Goldman Talking To Bidders About Controversial Metals Warehouse

Goldman Talking To Bidders About Controversial Metals Warehouse

Goldman Sachs Group Inc (NYSE:GS) is exiting the controversial metals warehousing operation amidst regulatory concerns and a political battle with large US beverage manufacturers.

Goldman exiting metals warehousing business

After four years in the business, the Wall Street bank is contacting potential buyers for its Detroit-based Metro International Trade Services, Reuters is reporting. While the bank is looking to exit the metals warehousing business it will remain in the metals trading business, retaining the J Aron trading division that is one of Wall Street’s largest commodity trading firms.

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Beverage manufacturers had charged that the metals warehouses were artificially driving up the price of aluminum. They claim the warehouses drive up the price by increasing the waiting period to extract aluminum from the warehouse. The longer the wait the higher the cost.  Metro’s Detroit warehouse had a 683 day waiting time to withdraw aluminum, the second longest waiting time, according to the report.  The next longest waiting time was 44 days.

CFTC investigation request stymied

A class-action lawsuit orchestrated by the powerful beverage manufacturers had accused Goldman Sachs Group Inc (NYSE:GS), JPMorgan and the London Metal Exchange of conspiring to manipulate the metals market.  The US Department of Justice and the Commodity Futures Trading Commission had been investigating manipulation of metals pricing but the CFTC was stymied.  This past fall, former CFTC Commissioner Bart Chilton said he requested data regarding metals ownership by the largest banks, but the US Federal Reserve would not provide needed information to commodity regulators.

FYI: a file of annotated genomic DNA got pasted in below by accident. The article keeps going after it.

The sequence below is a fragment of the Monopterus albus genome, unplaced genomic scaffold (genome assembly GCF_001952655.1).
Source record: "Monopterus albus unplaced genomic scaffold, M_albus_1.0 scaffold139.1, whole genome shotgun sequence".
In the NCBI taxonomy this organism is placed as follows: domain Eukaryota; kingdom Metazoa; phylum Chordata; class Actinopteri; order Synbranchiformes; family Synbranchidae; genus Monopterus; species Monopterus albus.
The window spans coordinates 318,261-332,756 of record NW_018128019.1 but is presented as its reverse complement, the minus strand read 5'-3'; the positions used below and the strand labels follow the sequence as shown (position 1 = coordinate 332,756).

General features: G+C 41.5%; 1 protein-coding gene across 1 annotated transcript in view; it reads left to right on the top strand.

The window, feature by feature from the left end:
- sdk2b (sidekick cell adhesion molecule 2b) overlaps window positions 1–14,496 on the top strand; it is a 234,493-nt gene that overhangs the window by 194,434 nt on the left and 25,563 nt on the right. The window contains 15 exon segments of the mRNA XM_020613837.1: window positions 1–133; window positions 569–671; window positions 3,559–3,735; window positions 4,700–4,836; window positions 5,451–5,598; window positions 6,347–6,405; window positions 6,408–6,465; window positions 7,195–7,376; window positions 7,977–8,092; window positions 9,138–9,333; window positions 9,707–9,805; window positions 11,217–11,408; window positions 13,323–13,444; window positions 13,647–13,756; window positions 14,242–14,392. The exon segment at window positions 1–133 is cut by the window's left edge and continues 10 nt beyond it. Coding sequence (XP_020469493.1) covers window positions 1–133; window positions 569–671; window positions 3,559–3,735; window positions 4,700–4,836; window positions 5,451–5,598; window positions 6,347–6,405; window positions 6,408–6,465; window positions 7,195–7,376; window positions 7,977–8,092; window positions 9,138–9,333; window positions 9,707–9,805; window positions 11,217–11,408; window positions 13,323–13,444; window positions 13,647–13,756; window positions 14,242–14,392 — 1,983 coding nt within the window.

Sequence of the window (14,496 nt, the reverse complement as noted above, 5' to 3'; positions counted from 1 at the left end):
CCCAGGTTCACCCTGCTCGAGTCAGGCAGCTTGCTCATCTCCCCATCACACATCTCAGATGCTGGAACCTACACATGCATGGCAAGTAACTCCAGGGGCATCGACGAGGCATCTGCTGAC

Banks trade metals and control supply chain

The banks had been accused of manipulating the supply chain by influencing critical aspects, from trading to warehousing, far afield from “traditional” banking activities. The lucrative practice for the banks extends to other commodities such as oil, copper and grains as well as aluminum.

JPMorgan Chase & Co. (NYSE:JPM) and Morgan Stanley (NYSE:MS) are exiting all or part of their physical commodities business, the report noted, as the Fed is now taking a “dim view” on large banks trading and controlling the supply chain. Extraction effort has been difficult because, as the report noted, as the practices of controlling the warehousing was “a cash cow for the bank amid soaring global metal inventories but a business that has more recently become the focus of lawsuits, regulatory scrutiny and public outrage.”

Mark Melin is an alternative investment practitioner whose specialty is recognizing a trading program’s strategy and mapping it to a market environment and performance driver. He provides analysis of managed futures investment performance and commentary regarding related managed futures market environment. A portfolio and industry consultant, he was an adjunct instructor in managed futures at Northwestern University / Chicago and has written or edited three books, including High Performance Managed Futures (Wiley 2010) and The Chicago Board of Trade’s Handbook of Futures and Options (McGraw-Hill 2008). Mark was director of the managed futures division at Alaron Trading until they were acquired by Peregrine Financial Group in 2009, where he was a registered associated person (National Futures Association NFA ID#: 0348336). Mark has also worked as a Commodity Trading Advisor himself, trading a short volatility options portfolio across the yield curve, and was an independent consultant to various broker dealers and futures exchanges, including OneChicago, the single stock futures exchange, and the Chicago Board of Trade. He is also Editor, Opalesque Futures Intelligence and Editor, Opalesque Futures Strategies. - Contact: Mmelin(at)
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